Why we’re obsessed with Married at First Sight Australia

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    Every now and then, a show creeps up on us unsuspectingly, taking a few seasons to really get into its groove before we’re completely hooked, shoehorning it into every conversation we find ourselves in to feed our new obsession. Enter Married at First Sight Australia. Sure, the British version here caused a few ripples when it launched but it didn’t quite have the same OMG-did-you-see-what-happened-last-night sparkle that the ozzies down under are delivering every weeknight at 7.30pm.

    It’s SCIENTIFIC, guys.

    For the uninitiated, the show’s premise is to match people on their scientific compatibility, with three relationship experts (John Aiken, Mel Schilling and Dr Trisha Stratford) determining just who each contestant is about to spend the rest of their life with (in theory, anyway). Series Four is where things really got interesting. Farmer Sean and mining truck driver Susan seemed like the world’s most perfect love story at the altar, but as we know, the road to true love never did run smooth and we found ourselves gripped to their will-they-won’t-they story (I won’t ruin it by telling you) along with the journeys of other good-natured contestants like the adorable Simon and Alene, and unlikely pairing Andrew and Vanessa. 

    There’s serious drama.

    As with all great reality TV shows, it promises villains too. Like Michael, who declared his match needed to be “under 60 kilos and have small ears” before opting to conceal his true identity as a stripper to his unsuspecting bride on their wedding day. Or Michael’s bride Scarlett and Cheryl’s husband Jonathan, who both embarked upon an illicit texting scandal that proved the final nail in the coffin for their relationships. Arguably, Anthony and “Jonesy” came off worst in the series, with the former calling wife Nadia “frigid” and publicly ridiculing fellow contestant Cheryl for having the absolute gall (please note our sarcasm) to try to erm, find a new partner (AKA the entire point of the show). Jonesy didn’t fare much better (‘honking’ gestures about Cheryl’s breasts and, well, you get the picture).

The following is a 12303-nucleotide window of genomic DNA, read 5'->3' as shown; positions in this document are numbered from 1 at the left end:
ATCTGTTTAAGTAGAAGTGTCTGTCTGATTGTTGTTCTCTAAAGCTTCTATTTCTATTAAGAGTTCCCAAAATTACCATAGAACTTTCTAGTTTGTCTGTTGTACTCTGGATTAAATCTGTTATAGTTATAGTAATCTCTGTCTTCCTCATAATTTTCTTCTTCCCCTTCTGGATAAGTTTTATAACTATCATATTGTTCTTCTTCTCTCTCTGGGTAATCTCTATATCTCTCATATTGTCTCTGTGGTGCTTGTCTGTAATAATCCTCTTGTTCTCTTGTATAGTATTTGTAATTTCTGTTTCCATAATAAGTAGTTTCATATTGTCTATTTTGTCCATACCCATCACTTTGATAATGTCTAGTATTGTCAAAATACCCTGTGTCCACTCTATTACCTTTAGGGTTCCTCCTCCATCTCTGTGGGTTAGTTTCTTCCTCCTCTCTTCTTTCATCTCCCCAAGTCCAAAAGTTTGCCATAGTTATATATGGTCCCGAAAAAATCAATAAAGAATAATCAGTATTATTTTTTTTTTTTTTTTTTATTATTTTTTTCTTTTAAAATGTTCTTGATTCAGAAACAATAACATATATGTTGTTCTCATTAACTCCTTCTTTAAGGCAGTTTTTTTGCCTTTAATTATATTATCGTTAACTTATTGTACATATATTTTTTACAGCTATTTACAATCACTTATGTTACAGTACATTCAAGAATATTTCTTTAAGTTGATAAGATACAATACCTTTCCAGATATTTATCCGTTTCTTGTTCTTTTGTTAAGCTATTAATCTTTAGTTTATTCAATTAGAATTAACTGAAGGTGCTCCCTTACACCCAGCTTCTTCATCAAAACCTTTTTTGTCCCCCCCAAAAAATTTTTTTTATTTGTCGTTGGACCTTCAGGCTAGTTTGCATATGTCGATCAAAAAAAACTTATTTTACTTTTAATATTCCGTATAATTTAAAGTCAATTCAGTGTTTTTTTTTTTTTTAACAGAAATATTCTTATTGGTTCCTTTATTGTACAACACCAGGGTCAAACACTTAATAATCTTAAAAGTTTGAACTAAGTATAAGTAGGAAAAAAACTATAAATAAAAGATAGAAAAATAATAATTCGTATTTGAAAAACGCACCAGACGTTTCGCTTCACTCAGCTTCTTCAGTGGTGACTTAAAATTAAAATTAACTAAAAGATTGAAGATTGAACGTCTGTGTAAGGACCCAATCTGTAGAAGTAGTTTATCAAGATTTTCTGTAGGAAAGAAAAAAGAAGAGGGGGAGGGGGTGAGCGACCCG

But it’s still pure.

    But while the drama is seriously compulsive viewing, I like to think the show’s success – at least to some degree – lies in its purity and wide-eyed optimism, too. No, the success rate isn’t great (are there any couples still together?) but as viewers we’re genuinely invested in each relationship going the distance because, for the most part, they’re all quite nice (I said for the most part, people!). Viewers care because – despite the odds being stacked against them – MAFSers are all a fairly normal bunch, in it for the right reasons (instead of say, a PrettyLittleThing contract or more Instagram followers). And isn’t there something brave and rather endearing about a group of people who – despite being absolutely petrified at what lies ahead – take a deep breath and do it anyway, in the hope of a better life? At a time when uncertainty swirls around us during one of the bleakest years on record, it’s exactly the spirit – at least I think anyway – that perhaps we could all do with embracing a little more often.

     

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